Tuesday, December 3, 2013
I looked up to my cousins. Especially the two oldest – brothers Jimmy and Steve. I was closer to my cousin Steve, he being the younger of the two. We shared an uncanny interest in music and records, along with an extremely trusting bond. Over the years the holidays became opportunities to have extensive listening sessions (all the cousins got into that) and to exchange albums, books and tapes on loan until the next holiday get together. There are only a few select people I have ever had that kind of trust with. As a general rule, record freaks don’t normally loan out important parts of their collections. Steve and I knew that taking care of the records was a sacred duty to each other. Plus, it made for fun in between holidays to see what kinds of interesting finds we could dig up to pass along at the next meeting. We really had a bizarre sixth sense between us. Exchanging gifts one Christmas it was humorous to discover we bought each other the same album – The Jerry Garcia Band Live at Keystone Volume 2. Family members just shook their heads. Funny!
As we grew into adults, holiday meetings were sometimes augmented with going to see concerts together or doing some record hunting when our schedules allowed. My cousin had some challenges of the unseen variety, which derailed his chosen profession and unfortunately never improved. His illness got the better of him about seven years ago and he died unexpectedly. My cousin never married or had kids. He maintained few friendships. Although he was a kind of a hermit in his last years, he remained an important person in my life. I think about him often, especially in the context of our once shared music obsession. It took me a long time to even deal with the fact that he’d died. Folks with clinical depression are seriously fragile beings. His unexpected death was not an inevitability, but can be a very real possibility under similar circumstances. So, the loss for me was compounded. Not only do I miss my cousin, but I feel badly about all the exciting music he never got to appreciate. At the time of his death, among the more serious and appropriate thoughts, I couldn’t help thinking, “I can’t believe he missed out on the Moby Grape reissues!” This might sound crass, but in the context of what he liked – and how we related to each other – it made perfect sense.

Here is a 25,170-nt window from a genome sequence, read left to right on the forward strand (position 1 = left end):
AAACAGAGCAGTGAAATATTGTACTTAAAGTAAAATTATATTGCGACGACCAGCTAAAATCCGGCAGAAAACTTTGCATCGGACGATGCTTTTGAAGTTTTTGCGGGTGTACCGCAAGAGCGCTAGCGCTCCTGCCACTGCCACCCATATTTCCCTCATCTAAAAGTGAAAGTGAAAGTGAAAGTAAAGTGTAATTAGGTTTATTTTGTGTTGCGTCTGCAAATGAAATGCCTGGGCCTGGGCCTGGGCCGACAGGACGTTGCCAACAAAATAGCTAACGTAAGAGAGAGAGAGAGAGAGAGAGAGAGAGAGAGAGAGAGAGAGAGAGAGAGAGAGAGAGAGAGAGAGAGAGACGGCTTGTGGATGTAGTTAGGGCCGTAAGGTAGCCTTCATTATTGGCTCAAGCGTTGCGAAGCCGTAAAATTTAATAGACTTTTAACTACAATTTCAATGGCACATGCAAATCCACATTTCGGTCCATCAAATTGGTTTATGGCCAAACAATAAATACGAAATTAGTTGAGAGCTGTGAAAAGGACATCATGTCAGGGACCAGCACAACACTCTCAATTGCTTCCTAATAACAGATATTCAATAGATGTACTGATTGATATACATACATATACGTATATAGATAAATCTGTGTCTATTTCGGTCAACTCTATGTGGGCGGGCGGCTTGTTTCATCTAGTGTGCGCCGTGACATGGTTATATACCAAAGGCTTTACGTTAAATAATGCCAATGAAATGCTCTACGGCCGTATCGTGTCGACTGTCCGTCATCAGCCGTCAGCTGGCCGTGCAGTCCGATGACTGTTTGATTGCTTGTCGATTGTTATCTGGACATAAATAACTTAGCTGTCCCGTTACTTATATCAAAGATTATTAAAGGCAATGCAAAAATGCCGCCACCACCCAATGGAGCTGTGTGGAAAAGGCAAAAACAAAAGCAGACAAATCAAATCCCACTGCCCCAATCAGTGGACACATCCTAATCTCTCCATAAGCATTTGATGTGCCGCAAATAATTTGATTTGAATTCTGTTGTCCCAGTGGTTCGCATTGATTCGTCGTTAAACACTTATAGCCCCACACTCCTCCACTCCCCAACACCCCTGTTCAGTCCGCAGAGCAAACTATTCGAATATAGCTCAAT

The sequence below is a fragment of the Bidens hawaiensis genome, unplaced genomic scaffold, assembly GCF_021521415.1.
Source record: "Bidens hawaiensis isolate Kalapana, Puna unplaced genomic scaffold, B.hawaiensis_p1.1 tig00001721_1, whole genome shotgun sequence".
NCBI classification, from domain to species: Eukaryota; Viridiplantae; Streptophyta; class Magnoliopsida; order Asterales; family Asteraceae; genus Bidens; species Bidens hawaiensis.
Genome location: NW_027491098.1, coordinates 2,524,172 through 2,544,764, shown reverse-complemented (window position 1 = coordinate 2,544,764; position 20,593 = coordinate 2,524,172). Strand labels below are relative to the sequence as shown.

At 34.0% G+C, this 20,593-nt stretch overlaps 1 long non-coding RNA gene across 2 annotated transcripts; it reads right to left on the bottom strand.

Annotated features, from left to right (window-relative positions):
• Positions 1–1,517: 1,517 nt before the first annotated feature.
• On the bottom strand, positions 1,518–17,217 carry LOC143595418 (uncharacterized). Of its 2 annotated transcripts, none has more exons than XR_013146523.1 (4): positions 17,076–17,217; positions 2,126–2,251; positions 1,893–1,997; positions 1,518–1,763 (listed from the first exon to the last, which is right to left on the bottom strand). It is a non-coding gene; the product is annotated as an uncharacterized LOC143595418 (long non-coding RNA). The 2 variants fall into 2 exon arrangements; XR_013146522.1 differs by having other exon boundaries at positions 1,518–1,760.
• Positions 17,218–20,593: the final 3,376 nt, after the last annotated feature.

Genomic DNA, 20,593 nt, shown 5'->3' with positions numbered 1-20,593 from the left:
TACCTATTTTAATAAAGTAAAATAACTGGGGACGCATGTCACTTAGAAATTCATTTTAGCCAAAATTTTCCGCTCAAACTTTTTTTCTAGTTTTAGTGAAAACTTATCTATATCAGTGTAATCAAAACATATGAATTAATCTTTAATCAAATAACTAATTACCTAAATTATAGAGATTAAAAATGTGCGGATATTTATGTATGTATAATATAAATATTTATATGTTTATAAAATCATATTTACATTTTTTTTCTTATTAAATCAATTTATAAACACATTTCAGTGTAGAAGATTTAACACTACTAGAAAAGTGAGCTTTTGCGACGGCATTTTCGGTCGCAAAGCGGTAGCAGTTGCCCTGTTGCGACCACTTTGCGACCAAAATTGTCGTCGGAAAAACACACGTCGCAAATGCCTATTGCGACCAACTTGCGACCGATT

So, as can be the case for those who are left behind, holidays can be challenging. And especially when holidays were such fun times for us. In some ways, this blog is an outlet for me – a way to cope with my grief. But it is also a way to continue the good vibrations that always happened when two music and record freaks met for a big pow-wow. So in the spirit of that friendship, here is a list of albums I would have loaned to my cousin had we met this Thanksgiving of 2013:
Donovan – Wear Your Love Like Heaven & Hurdy Gurdy Man – Sundazed mono reissues
These albums were released this year by Sundazed and are just beautiful pressings of great material in ultra-rare mono. The differences to the mono mixes are subtle though still engaging – perfect for close listening. Sundazed has always been a great reissue label, but they’ve really stepped up their game in recent years especially re-releasing rare mono LPs. Not to mention improved mastering and pressing quality for their vinyl. Music lovers have never it had it so good with this company!
Here's a direct link to the Sundazed site:
John Martyn - Solid Air
I “discovered” John Martyn this year. This album is a known classic for good reasons. Creative, exciting – falling somewhere between acoustic folk, rock and jazz. Of course, Martyn himself was a scoundrel of a person. There are some whose antics drive me away from the art. Although his conduct was truly foul, the music is fascinating and compelling. A classic case study of “How can people like THAT make music like THIS?”